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Knowing Me, Knowing You: Exclusive Interview with Customer Feedback Specialist, Feefo

Filed under: All Articles > In Practice
By: NMK Created on: June 25th, 2009
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Getting feedback from customers on goods and services is crucial to effective marketing. New Media Knowledge met with one firm which is leveraging the Web to enable businesses to improve their business by better understanding customer feedback.

When Bill Cawley (pictured below) shopped online with eBay in 2005, the seed for a new business was sown. Cawley formed Feefo, which stands for ‘Feedback Forum’, as he believed that eBay could not function effectively without its feedback system which displays whether or not a seller is trustworthy, and thought this could apply to all businesses.

NMK caught up with Cawley to learn more about Feefo.

feefo

Briefly introduce us to Feefo

Feefo, which stands for Feedback Forum, provides businesses with a high-quality and low cost online feedback customer forum and research tool. For consumers, it gives anyone with Internet access the opportunity to find out, ahead of buying, what other customers of a Feefo-enabled business think and feel about its products or service.

It enables any business with a website and customer email database to capture fast customer feedback on the quality of their products and services. However, Feefo is not just a tool for product and service feedback. It enables improved service and product offerings, increases the number of website visitors who proceed to an actual purchase and better search engine optimisation (SEO).

It allows businesses to demonstrate that they trust and value their customers. Feefo asks customers on behalf of its clients the all important question – “what do you think about us?” An open-ended question such as this is the best way of finding out what’s on customers’ minds. If you listen to your customers, then you have your finger on the pulse and are much more capable of refining your offering to cater for your customers’ demands, and adapting to changing conditions. Customers are surprisingly pleased to be asked to give their opinions, and delighted if you take note of them.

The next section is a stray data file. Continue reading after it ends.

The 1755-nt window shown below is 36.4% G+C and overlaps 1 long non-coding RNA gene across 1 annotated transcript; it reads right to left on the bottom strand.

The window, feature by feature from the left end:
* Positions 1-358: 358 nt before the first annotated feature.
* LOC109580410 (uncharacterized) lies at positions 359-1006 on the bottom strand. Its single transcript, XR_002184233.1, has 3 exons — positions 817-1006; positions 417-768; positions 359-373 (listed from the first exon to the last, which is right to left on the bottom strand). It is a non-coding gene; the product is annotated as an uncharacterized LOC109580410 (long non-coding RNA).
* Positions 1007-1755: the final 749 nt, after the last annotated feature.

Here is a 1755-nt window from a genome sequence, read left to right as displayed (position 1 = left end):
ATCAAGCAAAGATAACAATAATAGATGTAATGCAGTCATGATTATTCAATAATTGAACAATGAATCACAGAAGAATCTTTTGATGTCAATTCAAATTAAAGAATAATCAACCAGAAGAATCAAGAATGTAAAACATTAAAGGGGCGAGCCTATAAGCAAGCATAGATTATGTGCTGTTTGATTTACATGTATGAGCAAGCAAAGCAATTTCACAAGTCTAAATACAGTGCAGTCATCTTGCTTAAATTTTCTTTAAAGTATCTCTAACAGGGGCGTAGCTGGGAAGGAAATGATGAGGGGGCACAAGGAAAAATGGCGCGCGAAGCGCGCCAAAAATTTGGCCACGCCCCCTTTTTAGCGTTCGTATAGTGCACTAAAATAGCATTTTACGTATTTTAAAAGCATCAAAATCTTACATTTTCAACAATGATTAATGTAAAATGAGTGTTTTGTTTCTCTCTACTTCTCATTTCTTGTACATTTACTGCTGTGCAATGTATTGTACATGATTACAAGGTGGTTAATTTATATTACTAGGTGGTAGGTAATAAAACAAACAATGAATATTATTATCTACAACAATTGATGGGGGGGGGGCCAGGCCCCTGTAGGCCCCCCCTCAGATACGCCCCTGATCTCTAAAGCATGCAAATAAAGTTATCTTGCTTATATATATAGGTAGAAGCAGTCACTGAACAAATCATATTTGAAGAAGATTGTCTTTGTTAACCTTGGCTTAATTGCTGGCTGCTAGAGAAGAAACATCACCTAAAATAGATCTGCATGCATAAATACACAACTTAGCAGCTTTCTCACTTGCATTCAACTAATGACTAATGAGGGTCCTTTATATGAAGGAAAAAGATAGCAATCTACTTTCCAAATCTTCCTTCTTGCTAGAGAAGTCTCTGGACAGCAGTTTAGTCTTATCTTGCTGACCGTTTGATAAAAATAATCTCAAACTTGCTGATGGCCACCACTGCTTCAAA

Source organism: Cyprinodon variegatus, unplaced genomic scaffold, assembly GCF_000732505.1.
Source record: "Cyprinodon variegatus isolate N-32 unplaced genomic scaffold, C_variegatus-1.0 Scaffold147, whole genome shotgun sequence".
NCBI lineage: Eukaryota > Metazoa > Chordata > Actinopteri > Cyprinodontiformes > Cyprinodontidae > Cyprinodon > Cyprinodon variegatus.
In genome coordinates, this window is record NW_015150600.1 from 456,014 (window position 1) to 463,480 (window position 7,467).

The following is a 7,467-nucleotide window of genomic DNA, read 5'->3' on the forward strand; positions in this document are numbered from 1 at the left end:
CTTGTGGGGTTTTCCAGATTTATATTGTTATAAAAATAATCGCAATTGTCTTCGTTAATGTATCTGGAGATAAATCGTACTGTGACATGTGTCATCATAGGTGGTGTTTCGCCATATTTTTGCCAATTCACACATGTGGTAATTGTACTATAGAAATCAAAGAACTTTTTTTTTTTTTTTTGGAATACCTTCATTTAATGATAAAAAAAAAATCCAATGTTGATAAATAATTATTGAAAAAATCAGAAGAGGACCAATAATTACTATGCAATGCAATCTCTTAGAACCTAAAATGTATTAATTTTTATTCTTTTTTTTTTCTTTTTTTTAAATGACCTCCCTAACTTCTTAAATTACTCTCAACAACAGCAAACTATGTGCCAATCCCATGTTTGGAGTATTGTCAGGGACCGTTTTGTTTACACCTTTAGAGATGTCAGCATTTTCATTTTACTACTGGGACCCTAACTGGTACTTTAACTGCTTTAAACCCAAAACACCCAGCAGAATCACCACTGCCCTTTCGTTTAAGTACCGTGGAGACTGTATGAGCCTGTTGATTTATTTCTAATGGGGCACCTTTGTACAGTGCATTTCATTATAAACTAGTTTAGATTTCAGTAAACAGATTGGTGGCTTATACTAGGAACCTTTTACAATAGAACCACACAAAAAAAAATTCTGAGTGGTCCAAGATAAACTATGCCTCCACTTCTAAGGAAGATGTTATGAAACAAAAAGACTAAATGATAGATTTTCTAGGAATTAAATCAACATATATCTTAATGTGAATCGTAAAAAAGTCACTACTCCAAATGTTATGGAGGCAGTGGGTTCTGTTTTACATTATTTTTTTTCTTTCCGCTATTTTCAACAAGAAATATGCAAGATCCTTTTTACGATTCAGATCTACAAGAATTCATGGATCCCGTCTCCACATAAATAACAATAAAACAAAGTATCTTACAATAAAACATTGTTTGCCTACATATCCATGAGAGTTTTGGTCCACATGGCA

How does it work on a practical level?

Organisations register with Feefo through its website. Once they have signed up they then send a list of customers who have bought from them in the last few months. The only information needed is what was purchased, when and the customers’ email addresses. Feefo then contacts these customers to ask them what they think of the client. A short, straightforward, Feefo-branded email, especially designed to register with a low spam score, directs customers to click on a link to leave feedback.

Feefo provides businesses with a quick and instant snapshot of customer satisfaction and also detailed reports of the feedback received. The client is provided with a custom link to use on their site so that the feedback received can be publicly viewed.

Feefo is the most productive feedback system on the market, receiving an average of nearly 20 per cent response rate from the whole customer base. This demonstrates that the system is easy and quick to use.

You say that “altering the rankings in search engines is an empty gain”? Why do you think that? Surely if you can’t be ‘found’ online then you’re less likely find customers to provide feedback in the first place?
One of the benefits of public online feedback is search engine optimisation. Search engines rightly consider new customer feedback to be new and therefore particularly relevant information. The more feedback that is received, the business is pushed further up on natural search engine rankings. Whilst this is great way of getting the business noticed online, altering the rankings in search engines is an empty gain in the long term. A business will only prosper if it can provide a good service.